“People in this pueblo have magical hands, ”said Jesús Iván Ríos Piñeda, who served as my guide for a day in Santa María Chigmecatitlán, Puebla, located two hours south of the city of Puebla. People here use their magical hands to make intricate figures and other objects from palm leaves or plastic strips called rafia.
The Mixtecas, indigenous peoples who occupied – and continue to do so – parts of Puebla, Oaxaca and Guerrero, have used palm leaves to weave mats, baskets and other objects for hundreds of years. , long before the arrival of the Spaniards. In 1642 this knowledge was brought to the present day Santa María Chigmecatitlán.
According to local oral history, the pueblo was founded when a group of Mixteca from Oaxaca, after wandering for 30 years, stopped at a mesquite tree and hung a canvas depicting the Virgin of Guadalupe on one of its branches. After that, they saw a coyote walking among vines nearby.
The group decided to name the pueblo after the Virgin and the coyote: Chigmecatitlán is Mixteca for “dog among the vines”.
The pueblo the foundation is celebrated every December 8 with the canvas again hanging from a mesquite tree. Ríos said coyotes still live in the area, but to date none have appeared at the celebration.
Although the Mixtecas wove utilitarian objects for centuries, weaving palm leaves into figurines probably did not begin until the early 20th century. The artisans of Santa María Chigmecatitlán are best known for their miniature figurines – as small as an inch high – which are extremely detailed.
These miniatures did not appear until the mid-1960s, when the Gallardo Osorio family started making them. Other families started making miniatures soon after.
The slings used to make the numbers are usually found near the pueblo and cut in March or April and again at the end of the year, when there is little or no rain. Once dried and cleaned, they are ready to use.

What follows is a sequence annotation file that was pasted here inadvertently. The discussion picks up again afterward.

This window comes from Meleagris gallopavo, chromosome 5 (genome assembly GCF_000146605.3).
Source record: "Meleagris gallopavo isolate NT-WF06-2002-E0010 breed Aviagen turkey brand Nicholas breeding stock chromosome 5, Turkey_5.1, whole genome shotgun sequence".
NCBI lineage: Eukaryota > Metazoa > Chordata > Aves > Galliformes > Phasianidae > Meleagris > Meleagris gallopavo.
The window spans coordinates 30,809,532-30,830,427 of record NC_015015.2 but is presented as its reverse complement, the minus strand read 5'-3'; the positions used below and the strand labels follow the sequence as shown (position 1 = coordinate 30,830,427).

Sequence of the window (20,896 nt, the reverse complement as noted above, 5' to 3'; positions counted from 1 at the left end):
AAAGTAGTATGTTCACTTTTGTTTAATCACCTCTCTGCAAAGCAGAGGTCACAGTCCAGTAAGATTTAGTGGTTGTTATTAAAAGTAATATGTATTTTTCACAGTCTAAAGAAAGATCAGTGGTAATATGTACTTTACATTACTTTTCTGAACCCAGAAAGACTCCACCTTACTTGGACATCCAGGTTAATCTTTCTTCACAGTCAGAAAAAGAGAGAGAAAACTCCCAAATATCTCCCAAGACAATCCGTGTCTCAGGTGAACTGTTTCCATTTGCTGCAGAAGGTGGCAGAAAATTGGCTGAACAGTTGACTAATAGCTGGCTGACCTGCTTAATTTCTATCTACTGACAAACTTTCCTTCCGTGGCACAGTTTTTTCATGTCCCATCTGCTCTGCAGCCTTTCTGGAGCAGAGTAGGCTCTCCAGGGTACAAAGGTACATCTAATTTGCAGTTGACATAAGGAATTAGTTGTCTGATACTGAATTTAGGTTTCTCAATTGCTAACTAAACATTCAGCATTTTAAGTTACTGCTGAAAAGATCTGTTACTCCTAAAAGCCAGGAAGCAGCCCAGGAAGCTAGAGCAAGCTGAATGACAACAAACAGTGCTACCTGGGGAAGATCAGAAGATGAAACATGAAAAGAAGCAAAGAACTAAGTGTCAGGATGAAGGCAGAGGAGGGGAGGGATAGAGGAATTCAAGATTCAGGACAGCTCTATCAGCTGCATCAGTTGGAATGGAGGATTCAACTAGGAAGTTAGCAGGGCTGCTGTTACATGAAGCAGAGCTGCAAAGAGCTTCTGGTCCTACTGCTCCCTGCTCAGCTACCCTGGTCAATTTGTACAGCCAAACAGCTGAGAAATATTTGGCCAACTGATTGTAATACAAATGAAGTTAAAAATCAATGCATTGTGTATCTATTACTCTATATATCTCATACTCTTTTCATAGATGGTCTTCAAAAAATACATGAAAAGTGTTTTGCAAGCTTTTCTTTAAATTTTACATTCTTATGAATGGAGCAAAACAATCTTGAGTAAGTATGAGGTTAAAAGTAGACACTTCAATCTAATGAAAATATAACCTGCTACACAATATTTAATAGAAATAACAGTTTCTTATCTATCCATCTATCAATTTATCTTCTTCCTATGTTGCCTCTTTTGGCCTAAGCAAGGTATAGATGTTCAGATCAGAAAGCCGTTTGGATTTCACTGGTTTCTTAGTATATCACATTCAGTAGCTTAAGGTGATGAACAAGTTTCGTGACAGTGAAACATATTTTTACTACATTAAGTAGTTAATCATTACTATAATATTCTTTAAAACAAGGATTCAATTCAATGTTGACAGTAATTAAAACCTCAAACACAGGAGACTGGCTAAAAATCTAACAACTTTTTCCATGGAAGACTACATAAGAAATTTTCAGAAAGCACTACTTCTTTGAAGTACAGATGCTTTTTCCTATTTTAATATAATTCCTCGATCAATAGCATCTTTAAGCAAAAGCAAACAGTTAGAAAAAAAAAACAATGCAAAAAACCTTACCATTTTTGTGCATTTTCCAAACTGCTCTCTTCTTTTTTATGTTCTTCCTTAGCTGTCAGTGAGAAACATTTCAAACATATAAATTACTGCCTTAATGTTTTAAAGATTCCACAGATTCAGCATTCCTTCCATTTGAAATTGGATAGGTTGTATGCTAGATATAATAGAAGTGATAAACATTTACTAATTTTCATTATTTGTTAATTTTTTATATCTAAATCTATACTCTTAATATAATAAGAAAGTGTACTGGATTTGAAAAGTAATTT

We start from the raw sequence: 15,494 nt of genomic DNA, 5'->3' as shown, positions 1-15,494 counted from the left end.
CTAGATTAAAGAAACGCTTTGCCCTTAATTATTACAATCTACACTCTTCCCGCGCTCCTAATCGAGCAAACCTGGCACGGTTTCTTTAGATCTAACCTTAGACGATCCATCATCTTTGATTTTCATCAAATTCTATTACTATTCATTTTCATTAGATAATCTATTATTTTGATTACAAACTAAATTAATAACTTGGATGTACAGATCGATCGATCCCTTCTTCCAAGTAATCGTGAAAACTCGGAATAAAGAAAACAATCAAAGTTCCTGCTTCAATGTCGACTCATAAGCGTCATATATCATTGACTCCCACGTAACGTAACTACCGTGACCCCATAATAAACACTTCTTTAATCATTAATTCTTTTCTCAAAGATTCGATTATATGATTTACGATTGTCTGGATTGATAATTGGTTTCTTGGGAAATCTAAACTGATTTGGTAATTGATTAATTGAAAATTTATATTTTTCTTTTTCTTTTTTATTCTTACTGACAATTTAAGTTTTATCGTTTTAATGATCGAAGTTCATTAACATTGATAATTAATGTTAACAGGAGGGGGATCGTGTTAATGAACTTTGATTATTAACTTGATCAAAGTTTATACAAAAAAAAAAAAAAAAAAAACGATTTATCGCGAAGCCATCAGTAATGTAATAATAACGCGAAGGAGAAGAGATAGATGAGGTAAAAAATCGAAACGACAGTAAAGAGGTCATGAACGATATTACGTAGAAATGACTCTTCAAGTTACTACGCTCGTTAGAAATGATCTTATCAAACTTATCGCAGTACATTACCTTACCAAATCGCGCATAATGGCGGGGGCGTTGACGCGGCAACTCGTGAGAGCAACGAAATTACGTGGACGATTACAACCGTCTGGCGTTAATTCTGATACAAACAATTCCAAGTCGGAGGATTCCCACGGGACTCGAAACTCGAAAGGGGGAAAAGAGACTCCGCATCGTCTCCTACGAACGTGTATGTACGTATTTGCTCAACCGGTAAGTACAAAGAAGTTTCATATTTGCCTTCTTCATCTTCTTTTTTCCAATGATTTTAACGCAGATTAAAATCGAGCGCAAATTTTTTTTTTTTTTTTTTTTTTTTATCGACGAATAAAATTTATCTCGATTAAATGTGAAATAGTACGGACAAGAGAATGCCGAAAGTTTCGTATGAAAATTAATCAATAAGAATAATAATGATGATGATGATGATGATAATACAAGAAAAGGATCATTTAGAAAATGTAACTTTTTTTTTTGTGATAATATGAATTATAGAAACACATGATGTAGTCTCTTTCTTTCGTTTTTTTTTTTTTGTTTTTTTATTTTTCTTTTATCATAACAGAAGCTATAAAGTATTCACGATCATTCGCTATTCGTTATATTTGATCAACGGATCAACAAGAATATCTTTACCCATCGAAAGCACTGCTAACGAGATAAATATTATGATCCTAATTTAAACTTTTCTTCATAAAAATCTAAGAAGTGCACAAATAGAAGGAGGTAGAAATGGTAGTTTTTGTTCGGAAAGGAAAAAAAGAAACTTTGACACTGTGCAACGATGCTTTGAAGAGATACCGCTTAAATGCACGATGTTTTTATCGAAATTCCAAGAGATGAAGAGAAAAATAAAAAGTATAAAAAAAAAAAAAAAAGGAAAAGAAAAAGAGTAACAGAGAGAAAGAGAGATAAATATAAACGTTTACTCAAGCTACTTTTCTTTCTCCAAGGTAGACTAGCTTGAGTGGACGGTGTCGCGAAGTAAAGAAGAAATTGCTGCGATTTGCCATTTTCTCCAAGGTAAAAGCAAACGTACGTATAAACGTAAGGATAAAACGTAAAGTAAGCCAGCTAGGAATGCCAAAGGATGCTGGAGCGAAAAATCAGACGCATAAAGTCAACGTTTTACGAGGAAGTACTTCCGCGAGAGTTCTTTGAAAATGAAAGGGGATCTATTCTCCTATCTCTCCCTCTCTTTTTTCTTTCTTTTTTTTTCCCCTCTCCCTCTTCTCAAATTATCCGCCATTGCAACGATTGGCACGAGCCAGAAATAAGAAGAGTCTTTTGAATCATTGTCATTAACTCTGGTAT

“Only people in this pueblo making miniature figurines, ”said María Verónica Peralta Ordones as she sat at her work table. “I learned from my grandmother, by first doing chiquihuites (baskets) and handbags. Before, people used to chiquihuites, but now, mostly do numbers.
If anyone wanted to learn how to make figurines, Peralta said, he would start by weaving a very small rug that she called a tejida“It would probably take 15 days, working constantly,” she said. “And you have to have nimble fingers.”
Before doing a figure, Peralta first places the palm leaves in a damp cloth for 30 minutes to moisten them. This makes them flexible. Using a needle, she then skilfully slices them into very thin strips. Then his fingers take over.
As I watched in amazement, she sort of looped, twisted, and woven these bands first into an angel’s body and then into its base and head. After connecting the head, she added her eyes, mouth and hair using a needle and colored thread. Finally, she woven and tied a belt, a trumpet and wings.
To say that his fingers moved expertly would be a gross understatement. They moved, as Ríos had said they would, as if by magic.
“To do this job,” said Peralta, “it takes a lot of patience, care and love.”
She finished the angel, just over an inch tall, in less than an hour, but the other figures take much longer. “A figurine of Catrina [the iconic Day of the Dead skeleton figure] of 12 centimeters takes about nine hours to make, ”she said.
A nativity scene that she made with twenty miniature figurines required 20 days of work. “The challenges don’t scare me,” she said. This piece won second place in a regional competition of the Fonart (federal agency for crafts) in 2011.